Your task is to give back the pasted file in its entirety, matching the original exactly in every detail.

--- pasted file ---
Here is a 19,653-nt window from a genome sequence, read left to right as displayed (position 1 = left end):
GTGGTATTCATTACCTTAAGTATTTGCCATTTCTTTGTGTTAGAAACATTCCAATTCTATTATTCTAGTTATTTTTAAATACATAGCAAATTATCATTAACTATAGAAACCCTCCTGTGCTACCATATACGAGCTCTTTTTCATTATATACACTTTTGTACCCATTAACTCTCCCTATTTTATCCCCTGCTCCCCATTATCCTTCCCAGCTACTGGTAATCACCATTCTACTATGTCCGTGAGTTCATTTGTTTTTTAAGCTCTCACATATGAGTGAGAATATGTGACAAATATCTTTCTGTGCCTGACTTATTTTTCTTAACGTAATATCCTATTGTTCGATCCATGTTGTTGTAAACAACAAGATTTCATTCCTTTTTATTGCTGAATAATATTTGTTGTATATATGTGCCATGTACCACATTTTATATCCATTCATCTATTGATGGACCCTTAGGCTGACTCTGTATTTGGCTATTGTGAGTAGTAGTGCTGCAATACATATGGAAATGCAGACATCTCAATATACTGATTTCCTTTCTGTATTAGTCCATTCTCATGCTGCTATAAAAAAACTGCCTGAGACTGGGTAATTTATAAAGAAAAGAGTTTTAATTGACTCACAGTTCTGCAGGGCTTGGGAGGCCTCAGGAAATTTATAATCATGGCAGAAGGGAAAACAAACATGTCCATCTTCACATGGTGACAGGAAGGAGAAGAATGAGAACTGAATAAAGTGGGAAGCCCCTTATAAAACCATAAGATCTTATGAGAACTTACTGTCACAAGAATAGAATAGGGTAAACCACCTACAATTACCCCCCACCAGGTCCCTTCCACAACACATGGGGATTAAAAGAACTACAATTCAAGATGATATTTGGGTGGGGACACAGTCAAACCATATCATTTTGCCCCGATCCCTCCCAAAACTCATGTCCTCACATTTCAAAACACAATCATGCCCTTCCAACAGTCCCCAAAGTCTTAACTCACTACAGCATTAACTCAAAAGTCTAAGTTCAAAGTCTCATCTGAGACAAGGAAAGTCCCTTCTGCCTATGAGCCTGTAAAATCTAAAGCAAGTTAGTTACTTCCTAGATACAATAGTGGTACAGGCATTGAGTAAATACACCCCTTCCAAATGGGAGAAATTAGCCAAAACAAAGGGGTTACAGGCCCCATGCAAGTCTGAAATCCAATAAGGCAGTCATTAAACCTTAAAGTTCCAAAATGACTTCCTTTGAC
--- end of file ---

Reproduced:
Here is a 19,653-nt window from a genome sequence, read left to right as displayed (position 1 = left end):
GTGGTATTCATTACCTTAAGTATTTGCCATTTCTTTGTGTTAGAAACATTCCAATTCTATTATTCTAGTTATTTTTAAATACATAGCAAATTATCATTAACTATAGAAACCCTCCTGTGCTACCATATACGAGCTCTTTTTCATTATATACACTTTTGTACCCATTAACTCTCCCTATTTTATCCCCTGCTCCCCATTATCCTTCCCAGCTACTGGTAATCACCATTCTACTATGTCCGTGAGTTCATTTGTTTTTTAAGCTCTCACATATGAGTGAGAATATGTGACAAATATCTTTCTGTGCCTGACTTATTTTTCTTAACGTAATATCCTATTGTTCGATCCATGTTGTTGTAAACAACAAGATTTCATTCCTTTTTATTGCTGAATAATATTTGTTGTATATATGTGCCATGTACCACATTTTATATCCATTCATCTATTGATGGACCCTTAGGCTGACTCTGTATTTGGCTATTGTGAGTAGTAGTGCTGCAATACATATGGAAATGCAGACATCTCAATATACTGATTTCCTTTCTGTATTAGTCCATTCTCATGCTGCTATAAAAAAACTGCCTGAGACTGGGTAATTTATAAAGAAAAGAGTTTTAATTGACTCACAGTTCTGCAGGGCTTGGGAGGCCTCAGGAAATTTATAATCATGGCAGAAGGGAAAACAAACATGTCCATCTTCACATGGTGACAGGAAGGAGAAGAATGAGAACTGAATAAAGTGGGAAGCCCCTTATAAAACCATAAGATCTTATGAGAACTTACTGTCACAAGAATAGAATAGGGTAAACCACCTACAATTACCCCCCACCAGGTCCCTTCCACAACACATGGGGATTAAAAGAACTACAATTCAAGATGATATTTGGGTGGGGACACAGTCAAACCATATCATTTTGCCCCGATCCCTCCCAAAACTCATGTCCTCACATTTCAAAACACAATCATGCCCTTCCAACAGTCCCCAAAGTCTTAACTCACTACAGCATTAACTCAAAAGTCTAAGTTCAAAGTCTCATCTGAGACAAGGAAAGTCCCTTCTGCCTATGAGCCTGTAAAATCTAAAGCAAGTTAGTTACTTCCTAGATACAATAGTGGTACAGGCATTGAGTAAATACACCCCTTCCAAATGGGAGAAATTAGCCAAAACAAAGGGGTTACAGGCCCCATGCAAGTCTGAAATCCAATAAGGCAGTCATTAAACCTTAAAGTTCCAAAATGACTTCCTTTGAC